SABAH POLLS | Villagers of the remote Kampung Terian in Ulu Papar, Sabah believe their home, surrounded by lush jungles and accessible only by four-wheel-drive vehicles, to be heaven.
However, the way of subsistence living for the 300 Dusun tribal folks is currently under threat as they might be forced to relocate if the Papar Dam, which the previous Warisan government proposed, is built.
Caretaker Chief Minister Shafie Apdal had insisted that the dam was necessary to ensure future water supply for the state's capital Kota Kinabalu, while detractors have demanded other alternatives.
Recently, villagers have placed banners at the entrance of Kampung Terian, which vote canvassers missed, promising that the villagers will only vote those who oppose the dam and that they will fight for their land to the death.
"Continue with the dam, and you will be cursed for seven generations," read another banner.
Kampung Terian is one of seven villages which Universiti Malaysia Sabah (UMS) geologist Felix Tungal believes will be submerged due to the Papar Dam. Two other villages might be forced to relocate due to proximity to the river.
The idea of setting up a dam in the hills near Kota Kinabalu was not new. The BN administration had proposed the Kaiduan Dam in the Penampang district, which Warisan opposed.
When Warisan took over, it proposed damming up Sungai Papar instead, located in the Papar district.
Spearheading the opposition to the dam is the Taskforce Against Kaiduan Dam (Takad), which has now focussed on the Papad Dam.
Its chairperson, Diana Sipail (photo), said natives have been conducting rituals since 2010 when the Kaiduan Dam was first proposed and believe that its effects have held up.
"A curse could be cast whenever something belonging to the original owner is being taken away and in this case, our land.
"In 2010, we had 300 people from seven villages who performed the ritual. The effects are still in effect today," explained Diana.
She, however, said the curse only meant to bring bad fortunes on the target so they would not get what they wanted for seven generations.
'Dam will bring us hell'
Kulami Talah, 85, is a soft-spoken Kampung Terian elder who prides herself in raising all her 13 children purely based on the resources provided to her by nature.
"I don't want to see my home submerged. If my house is submerged, I am going to set the curse myself," Kulami told Malaysiakini at her home.
She believed that the future of her children and 51 grandchildren would be in jeopardy if their land was taken away. The octogenarian said she still forages and oversees the farms managed by her descendants.
Her daughter Evelyn Sipail (photo) is just as passionate about their ancestral land. She vowed to be "submerged" with the village if the Papar Dam is built.
"We don't want to leave, because this is the place where we shed blood and toil. We demand the state government to cancel the dam. We don't want it. Ulu Papar is heaven, but the dam will bring us hell," she said.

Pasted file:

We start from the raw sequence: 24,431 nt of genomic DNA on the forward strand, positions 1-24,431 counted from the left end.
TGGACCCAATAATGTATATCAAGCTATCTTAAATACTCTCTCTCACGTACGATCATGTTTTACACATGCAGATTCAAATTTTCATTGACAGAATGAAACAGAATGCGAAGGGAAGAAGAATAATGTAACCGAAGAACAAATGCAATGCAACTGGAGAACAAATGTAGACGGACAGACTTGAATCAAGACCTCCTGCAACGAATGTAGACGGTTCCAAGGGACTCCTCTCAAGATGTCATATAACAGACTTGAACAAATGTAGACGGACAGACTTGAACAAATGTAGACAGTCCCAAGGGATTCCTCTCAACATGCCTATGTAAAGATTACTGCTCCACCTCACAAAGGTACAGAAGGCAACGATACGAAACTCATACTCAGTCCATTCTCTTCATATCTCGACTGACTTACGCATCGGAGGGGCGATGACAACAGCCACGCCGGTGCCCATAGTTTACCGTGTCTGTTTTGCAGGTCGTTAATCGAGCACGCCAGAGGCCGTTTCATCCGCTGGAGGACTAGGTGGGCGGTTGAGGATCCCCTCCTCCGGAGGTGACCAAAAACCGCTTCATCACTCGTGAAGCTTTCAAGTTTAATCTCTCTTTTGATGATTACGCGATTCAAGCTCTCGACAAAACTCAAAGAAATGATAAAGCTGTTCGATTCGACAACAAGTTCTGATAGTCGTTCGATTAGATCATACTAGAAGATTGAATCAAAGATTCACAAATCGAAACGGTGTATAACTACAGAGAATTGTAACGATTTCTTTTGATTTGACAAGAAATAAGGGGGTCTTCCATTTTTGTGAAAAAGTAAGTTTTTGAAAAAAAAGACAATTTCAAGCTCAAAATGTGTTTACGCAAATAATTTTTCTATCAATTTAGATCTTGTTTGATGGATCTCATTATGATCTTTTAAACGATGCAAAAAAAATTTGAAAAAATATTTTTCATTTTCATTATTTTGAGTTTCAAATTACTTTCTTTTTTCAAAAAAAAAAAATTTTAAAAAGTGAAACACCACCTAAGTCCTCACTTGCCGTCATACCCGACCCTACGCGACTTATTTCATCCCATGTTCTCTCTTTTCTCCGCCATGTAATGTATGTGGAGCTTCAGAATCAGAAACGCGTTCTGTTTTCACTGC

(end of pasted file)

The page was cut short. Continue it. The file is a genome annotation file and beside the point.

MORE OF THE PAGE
Loggini Gambidau, 80, said she had never had to leave the village and hence, she and her villagers should be left alone by the state government.
"The land gives us more than enough food, and I want the future of my children and grandchildren to be guaranteed," she said.
Loggini said that she had been part of various blockades in the past to prevent outsiders from entering the village.
'Angry and betrayed'
The Papar Dam project has been a hot political topic in the contest for the Moyog seat, where the dam will be located.
Opposition parties Liberal Democratic Party and Parti Cinta Sabah have objected to the dam, while BN and PBS have been largely silent.
Warisan's Darrel Leiking has been tasked with defending the seat for his party. In 2019, Leiking urged the state government to "listen" to objections, but he did not explicitly defy the party line.
Kampung Terian residents Nousi Giun, 39 (photo), and Oly Verron Den, 26, told Malaysiakini that they were disappointed with the Warisan over the Papar Dam, despite originally objecting to the Kaiduan Dam.
"The government was offered various options to the dam project (but chose not to accept it) when the alternatives worked (well) in other countries.
"Of course, I was angry and felt betrayed. I would reject Warisan this time," said Nousi, adding this time he needs to make a smart choice.
He said what Kampung Terian and the surrounding villages needed was tarred roads, which he said other Kadazan Dusun Murut villages had been receiving.
This was necessary, especially now when more youths are returning home due to the economic slowdown.
A dirt trail connecting Kampung Terian to the urban areas was created in 2009, but it cannot be traversed during the rainy season.
A trip to Kota Kinabalu would require a four-wheel-drive vehicle which must cross two rivers. Alternatively, villagers have to walk eight hours to reach the city.
Follow Malaysiakini's coverage of the Sabah state election here.